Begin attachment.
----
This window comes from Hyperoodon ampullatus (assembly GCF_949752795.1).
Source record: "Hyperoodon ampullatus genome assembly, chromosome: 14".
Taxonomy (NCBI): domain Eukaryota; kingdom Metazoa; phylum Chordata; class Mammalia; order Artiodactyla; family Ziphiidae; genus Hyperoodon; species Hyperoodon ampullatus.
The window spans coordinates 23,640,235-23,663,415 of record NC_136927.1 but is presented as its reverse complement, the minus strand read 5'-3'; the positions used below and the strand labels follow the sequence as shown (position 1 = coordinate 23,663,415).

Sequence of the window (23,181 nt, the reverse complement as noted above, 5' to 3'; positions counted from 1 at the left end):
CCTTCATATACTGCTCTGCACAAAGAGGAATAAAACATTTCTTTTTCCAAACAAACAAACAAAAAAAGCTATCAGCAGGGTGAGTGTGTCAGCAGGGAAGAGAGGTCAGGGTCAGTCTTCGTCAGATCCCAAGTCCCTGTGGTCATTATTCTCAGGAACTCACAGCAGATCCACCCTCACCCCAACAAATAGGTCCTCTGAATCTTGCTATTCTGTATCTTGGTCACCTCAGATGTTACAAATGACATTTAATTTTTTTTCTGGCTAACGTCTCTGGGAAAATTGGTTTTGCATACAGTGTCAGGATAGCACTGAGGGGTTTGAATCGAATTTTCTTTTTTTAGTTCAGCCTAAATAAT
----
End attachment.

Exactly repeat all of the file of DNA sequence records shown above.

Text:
This window comes from Hyperoodon ampullatus (assembly GCF_949752795.1).
Source record: "Hyperoodon ampullatus genome assembly, chromosome: 14".
Taxonomy (NCBI): domain Eukaryota; kingdom Metazoa; phylum Chordata; class Mammalia; order Artiodactyla; family Ziphiidae; genus Hyperoodon; species Hyperoodon ampullatus.
The window spans coordinates 23,640,235-23,663,415 of record NC_136927.1 but is presented as its reverse complement, the minus strand read 5'-3'; the positions used below and the strand labels follow the sequence as shown (position 1 = coordinate 23,663,415).

Sequence of the window (23,181 nt, the reverse complement as noted above, 5' to 3'; positions counted from 1 at the left end):
CCTTCATATACTGCTCTGCACAAAGAGGAATAAAACATTTCTTTTTCCAAACAAACAAACAAAAAAAGCTATCAGCAGGGTGAGTGTGTCAGCAGGGAAGAGAGGTCAGGGTCAGTCTTCGTCAGATCCCAAGTCCCTGTGGTCATTATTCTCAGGAACTCACAGCAGATCCACCCTCACCCCAACAAATAGGTCCTCTGAATCTTGCTATTCTGTATCTTGGTCACCTCAGATGTTACAAATGACATTTAATTTTTTTTCTGGCTAACGTCTCTGGGAAAATTGGTTTTGCATACAGTGTCAGGATAGCACTGAGGGGTTTGAATCGAATTTTCTTTTTTTAGTTCAGCCTAAATAAT